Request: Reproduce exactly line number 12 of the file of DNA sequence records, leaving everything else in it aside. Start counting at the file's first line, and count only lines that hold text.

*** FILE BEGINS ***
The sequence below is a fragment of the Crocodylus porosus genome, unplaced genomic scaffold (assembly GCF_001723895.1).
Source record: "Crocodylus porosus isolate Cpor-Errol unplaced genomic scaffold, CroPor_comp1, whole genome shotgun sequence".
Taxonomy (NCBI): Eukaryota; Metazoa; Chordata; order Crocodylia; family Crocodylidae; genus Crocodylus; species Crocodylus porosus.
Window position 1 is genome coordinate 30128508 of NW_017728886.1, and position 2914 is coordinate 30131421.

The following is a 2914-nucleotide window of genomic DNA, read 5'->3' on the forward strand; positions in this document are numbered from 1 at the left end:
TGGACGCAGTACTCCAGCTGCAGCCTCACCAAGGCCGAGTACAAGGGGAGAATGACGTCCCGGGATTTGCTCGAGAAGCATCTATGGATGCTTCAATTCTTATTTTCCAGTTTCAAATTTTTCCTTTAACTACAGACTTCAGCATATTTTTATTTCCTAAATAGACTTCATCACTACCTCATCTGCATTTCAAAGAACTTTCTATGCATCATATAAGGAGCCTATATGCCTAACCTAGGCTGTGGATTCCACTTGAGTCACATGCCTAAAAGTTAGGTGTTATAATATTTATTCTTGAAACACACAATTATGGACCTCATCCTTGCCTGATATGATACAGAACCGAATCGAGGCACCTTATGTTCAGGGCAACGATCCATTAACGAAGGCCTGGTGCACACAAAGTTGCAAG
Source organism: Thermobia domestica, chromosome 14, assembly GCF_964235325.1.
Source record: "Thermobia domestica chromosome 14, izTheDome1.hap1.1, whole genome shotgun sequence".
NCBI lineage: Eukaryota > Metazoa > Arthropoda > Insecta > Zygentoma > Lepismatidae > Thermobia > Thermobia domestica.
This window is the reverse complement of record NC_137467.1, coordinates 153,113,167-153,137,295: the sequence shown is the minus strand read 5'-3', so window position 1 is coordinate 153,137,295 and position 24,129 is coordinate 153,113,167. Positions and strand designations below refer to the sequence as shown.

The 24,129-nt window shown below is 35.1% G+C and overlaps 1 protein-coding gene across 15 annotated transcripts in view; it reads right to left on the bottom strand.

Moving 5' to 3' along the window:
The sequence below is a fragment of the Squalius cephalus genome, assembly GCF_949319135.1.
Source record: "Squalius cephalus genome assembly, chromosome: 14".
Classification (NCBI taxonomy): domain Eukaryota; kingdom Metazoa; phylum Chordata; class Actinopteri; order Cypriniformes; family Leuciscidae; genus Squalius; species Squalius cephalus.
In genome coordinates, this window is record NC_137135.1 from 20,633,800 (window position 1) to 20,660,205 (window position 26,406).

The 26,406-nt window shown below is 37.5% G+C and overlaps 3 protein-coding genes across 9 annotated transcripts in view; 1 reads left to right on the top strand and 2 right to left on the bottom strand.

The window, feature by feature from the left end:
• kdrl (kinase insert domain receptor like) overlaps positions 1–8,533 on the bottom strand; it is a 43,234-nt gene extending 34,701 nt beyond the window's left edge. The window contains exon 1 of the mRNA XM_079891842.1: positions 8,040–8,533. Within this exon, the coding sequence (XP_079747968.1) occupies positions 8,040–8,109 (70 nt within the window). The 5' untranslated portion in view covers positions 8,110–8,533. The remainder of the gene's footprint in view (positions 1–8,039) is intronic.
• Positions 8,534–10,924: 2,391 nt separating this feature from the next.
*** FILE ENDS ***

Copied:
Moving 5' to 3' along the window: